Manoj Mohanan

Manoj Mohanan

Associate Professor, Sanford School of Public Policy, Duke University
Associate Professor, Department of Economics, Duke University
Associate Research Professor, Duke Global Health Institute

Dissertation Title:"Three Essays on the Effects of Health Shocks"

This dissertation examines the effects of health shocks on a variety of individual and household-level outcomes.

Chapter 1 attempts to estimate the causal effects of health shocks on household economic outcomes using a quasi-experimental study design, comprising exogenous shocks sustained as bus accident injuries in India and matched unexposed drawn from travelers on the same bus routes. I find evidence of partial consumption smoothing with some negative effect on education, but no effect on food consumption. Debt was the principal mechanism used by households to mitigate effects of the shock, leading to significantly larger levels of indebtedness among the exposed. This evidence draws attention towards costly mechanisms adopted by households to smooth consumption.

Chapter 2 relies on data collected as part of the same Karnataka study and seeks to understand causal relationships underlying comorbidity in physical and mental health. I find that exposure to this acute negative health event increases psychological distress by 1.5 standard deviations on the distress scale one year later. Physical Disability acts as a key mediating mechanism, accounting for 65% of the total observed effect. Indebtedness resulting from health shock did not mediate the observed association between the exposure and distress levels. Physical health events, especially acute conditions that are associated with increased disability levels, have large and significant causal effects on mental health over one year later.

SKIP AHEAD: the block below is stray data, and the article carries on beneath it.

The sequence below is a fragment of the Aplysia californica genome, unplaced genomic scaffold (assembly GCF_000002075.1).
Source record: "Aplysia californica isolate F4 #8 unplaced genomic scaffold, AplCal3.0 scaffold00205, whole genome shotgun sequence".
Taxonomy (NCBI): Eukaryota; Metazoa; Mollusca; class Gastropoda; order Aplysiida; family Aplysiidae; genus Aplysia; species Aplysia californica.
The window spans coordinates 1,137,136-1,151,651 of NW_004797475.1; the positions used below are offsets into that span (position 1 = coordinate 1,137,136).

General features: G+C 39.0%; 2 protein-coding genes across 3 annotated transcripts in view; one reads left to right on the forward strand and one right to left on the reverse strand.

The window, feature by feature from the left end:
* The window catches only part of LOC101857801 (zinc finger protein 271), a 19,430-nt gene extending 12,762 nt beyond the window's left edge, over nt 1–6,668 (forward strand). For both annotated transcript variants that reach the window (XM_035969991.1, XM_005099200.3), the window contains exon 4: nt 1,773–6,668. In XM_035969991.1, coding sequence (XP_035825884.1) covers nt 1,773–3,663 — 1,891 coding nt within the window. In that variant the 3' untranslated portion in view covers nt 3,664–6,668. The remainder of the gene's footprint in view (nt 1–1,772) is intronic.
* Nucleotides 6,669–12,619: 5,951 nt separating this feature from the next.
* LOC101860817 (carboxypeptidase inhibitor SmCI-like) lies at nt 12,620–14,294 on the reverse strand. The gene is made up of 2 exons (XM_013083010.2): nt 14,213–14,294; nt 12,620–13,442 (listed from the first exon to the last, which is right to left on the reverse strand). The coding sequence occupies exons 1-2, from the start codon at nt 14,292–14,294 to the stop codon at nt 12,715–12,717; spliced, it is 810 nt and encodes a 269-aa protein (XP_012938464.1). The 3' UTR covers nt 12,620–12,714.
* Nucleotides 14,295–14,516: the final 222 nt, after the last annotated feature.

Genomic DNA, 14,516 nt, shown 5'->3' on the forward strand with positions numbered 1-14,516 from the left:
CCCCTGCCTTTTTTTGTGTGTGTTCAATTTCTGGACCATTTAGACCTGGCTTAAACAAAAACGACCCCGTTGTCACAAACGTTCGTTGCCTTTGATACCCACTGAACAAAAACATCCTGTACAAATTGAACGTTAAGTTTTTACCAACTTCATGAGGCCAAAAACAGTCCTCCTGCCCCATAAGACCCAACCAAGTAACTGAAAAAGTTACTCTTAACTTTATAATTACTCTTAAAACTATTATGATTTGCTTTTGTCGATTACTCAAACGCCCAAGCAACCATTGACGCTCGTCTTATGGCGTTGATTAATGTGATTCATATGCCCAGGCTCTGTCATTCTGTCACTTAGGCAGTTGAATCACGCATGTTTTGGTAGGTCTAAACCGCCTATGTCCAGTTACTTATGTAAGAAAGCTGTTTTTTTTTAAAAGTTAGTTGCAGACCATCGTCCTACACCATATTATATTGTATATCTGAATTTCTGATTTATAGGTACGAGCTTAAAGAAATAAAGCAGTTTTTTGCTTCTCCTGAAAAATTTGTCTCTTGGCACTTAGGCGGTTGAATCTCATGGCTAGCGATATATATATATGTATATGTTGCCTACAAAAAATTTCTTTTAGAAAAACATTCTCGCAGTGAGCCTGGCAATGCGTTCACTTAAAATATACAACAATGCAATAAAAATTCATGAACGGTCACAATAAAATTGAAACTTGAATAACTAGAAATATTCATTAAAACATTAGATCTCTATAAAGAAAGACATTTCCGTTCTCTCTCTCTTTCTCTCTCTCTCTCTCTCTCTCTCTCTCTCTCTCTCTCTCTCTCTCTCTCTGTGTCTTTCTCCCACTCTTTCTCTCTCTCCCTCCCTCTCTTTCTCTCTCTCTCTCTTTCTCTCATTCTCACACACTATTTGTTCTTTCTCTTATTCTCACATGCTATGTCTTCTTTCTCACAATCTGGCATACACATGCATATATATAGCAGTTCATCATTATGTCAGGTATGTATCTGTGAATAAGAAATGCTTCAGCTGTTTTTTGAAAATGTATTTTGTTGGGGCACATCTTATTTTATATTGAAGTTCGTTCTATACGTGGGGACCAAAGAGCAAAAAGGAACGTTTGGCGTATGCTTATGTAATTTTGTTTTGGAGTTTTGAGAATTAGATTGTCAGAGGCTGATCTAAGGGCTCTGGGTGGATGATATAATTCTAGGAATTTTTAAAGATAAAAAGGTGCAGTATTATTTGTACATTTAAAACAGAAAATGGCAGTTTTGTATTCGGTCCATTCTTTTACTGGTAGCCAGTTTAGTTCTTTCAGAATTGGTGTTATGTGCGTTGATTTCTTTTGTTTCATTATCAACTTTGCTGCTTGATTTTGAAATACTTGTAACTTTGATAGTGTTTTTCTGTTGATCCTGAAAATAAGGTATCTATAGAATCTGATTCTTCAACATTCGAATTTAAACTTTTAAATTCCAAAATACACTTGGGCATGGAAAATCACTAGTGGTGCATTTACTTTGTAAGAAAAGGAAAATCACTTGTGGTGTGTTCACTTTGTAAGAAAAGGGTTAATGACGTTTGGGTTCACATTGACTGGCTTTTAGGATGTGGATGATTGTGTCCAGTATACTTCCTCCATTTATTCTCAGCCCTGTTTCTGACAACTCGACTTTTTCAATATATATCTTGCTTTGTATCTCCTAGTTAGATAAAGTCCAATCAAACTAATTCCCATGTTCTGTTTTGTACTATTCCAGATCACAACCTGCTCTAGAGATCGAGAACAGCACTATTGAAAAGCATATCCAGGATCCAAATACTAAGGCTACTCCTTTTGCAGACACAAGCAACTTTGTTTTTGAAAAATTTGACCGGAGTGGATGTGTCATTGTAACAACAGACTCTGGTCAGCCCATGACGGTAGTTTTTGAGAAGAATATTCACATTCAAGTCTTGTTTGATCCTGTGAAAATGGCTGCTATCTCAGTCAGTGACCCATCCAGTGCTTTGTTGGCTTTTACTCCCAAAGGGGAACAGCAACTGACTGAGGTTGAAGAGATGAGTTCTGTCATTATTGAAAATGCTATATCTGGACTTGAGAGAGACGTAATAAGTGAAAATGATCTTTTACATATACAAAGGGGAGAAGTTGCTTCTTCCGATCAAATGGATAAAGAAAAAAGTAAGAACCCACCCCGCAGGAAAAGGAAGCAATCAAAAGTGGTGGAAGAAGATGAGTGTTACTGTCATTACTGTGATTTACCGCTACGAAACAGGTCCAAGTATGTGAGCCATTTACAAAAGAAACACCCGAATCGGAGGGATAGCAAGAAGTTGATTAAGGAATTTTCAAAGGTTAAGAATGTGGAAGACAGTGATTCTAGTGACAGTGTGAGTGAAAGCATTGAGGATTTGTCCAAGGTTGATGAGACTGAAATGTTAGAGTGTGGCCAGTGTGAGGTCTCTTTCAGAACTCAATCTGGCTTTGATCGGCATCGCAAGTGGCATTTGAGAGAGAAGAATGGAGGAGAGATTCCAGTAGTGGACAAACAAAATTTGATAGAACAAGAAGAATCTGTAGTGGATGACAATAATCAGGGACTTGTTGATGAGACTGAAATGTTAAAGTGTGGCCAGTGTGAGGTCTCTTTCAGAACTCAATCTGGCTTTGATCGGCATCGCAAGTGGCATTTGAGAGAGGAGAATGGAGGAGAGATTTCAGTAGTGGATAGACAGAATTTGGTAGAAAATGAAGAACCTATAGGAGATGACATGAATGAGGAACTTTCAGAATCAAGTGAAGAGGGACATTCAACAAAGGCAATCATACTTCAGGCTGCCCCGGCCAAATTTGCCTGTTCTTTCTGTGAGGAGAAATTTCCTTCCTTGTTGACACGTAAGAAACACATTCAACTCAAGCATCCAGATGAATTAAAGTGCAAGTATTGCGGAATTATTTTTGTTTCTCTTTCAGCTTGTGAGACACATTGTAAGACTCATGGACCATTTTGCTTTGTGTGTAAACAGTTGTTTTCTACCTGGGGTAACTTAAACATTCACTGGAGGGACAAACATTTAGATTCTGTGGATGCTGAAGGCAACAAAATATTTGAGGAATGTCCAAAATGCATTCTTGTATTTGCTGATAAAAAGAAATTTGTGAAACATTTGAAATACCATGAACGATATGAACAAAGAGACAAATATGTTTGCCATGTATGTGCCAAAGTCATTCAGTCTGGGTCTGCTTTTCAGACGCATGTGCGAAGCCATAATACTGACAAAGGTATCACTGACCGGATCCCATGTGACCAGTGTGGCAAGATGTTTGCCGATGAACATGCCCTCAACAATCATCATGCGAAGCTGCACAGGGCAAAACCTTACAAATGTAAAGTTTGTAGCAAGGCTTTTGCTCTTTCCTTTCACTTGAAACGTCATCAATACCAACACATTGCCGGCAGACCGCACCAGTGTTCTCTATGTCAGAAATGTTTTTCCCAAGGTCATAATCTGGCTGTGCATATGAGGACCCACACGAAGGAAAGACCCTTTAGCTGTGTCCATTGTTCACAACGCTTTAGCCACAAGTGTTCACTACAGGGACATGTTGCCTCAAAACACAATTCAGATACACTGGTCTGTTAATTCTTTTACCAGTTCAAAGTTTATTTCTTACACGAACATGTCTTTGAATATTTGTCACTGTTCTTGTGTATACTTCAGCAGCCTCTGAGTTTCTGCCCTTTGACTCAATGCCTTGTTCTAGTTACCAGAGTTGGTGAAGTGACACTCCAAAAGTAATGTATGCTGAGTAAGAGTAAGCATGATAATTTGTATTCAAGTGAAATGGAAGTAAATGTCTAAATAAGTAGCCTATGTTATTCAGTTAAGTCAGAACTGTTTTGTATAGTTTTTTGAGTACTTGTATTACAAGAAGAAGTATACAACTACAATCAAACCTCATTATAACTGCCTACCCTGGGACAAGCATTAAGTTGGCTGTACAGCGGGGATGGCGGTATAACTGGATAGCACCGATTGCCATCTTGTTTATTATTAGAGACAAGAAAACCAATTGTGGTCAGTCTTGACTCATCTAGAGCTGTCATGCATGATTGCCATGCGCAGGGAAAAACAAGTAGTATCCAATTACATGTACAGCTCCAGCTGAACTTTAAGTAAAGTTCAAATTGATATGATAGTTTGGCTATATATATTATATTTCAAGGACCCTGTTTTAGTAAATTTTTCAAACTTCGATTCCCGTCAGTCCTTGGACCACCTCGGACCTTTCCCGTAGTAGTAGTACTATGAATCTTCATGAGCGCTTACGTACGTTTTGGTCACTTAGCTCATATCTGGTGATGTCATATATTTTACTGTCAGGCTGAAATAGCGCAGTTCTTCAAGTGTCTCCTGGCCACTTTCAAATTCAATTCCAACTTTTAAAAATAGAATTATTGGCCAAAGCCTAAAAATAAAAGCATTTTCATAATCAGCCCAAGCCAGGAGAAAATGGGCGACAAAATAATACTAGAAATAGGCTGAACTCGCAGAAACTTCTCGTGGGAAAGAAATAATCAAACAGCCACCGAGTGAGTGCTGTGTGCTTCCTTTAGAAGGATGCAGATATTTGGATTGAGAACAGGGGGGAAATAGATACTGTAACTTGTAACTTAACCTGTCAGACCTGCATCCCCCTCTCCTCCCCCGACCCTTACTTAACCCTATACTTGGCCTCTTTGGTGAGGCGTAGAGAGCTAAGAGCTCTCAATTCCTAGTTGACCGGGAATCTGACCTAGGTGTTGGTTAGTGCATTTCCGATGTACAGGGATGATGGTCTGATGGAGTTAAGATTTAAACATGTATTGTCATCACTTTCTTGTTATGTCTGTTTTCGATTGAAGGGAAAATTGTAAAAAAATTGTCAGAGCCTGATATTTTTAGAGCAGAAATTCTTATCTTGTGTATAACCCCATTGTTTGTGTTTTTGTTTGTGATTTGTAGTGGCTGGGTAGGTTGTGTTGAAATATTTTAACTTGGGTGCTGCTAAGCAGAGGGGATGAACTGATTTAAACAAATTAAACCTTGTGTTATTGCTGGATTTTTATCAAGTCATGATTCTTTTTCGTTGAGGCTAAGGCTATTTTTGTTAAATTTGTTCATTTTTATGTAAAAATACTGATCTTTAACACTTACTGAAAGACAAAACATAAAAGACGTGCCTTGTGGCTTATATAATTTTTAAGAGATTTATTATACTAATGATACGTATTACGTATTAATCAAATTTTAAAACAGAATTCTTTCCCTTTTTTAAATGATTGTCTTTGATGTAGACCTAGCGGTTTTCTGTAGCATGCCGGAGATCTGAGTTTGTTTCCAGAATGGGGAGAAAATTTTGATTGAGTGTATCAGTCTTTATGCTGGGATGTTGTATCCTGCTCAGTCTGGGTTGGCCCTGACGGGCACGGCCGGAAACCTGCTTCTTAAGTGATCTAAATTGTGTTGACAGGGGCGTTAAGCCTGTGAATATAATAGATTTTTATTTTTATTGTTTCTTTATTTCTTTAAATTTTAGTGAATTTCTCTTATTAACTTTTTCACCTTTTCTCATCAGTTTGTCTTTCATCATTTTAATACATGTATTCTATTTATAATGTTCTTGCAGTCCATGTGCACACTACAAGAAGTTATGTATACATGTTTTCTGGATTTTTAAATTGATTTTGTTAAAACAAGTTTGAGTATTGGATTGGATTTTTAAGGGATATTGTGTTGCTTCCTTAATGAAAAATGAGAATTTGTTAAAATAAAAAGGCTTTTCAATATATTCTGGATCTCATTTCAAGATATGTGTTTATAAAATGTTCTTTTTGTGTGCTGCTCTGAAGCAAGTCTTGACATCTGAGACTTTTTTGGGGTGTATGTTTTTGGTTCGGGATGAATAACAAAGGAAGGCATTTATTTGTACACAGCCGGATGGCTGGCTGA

In Chapter 3, I examine the consequences and predictors of onset of chronic conditions in the United States using data from 8 waves of the Health and Retirement Study (HRS). I find that onset of major chronic conditions increases out of pocket expenses by about $2500 in the subsequent wave. Over the 14 year period spanning the 8 waves, the cumulative financial losses associated with a major onset in the second wave is over $68,000. I also find evidence of large reductions in the probability of working following major onsets. Further, I also find that changes in stock wealth as well as baseline asset levels are negatively associated with probability of major onsets of illness, suggesting that baseline SES levels can influence future health outcomes.




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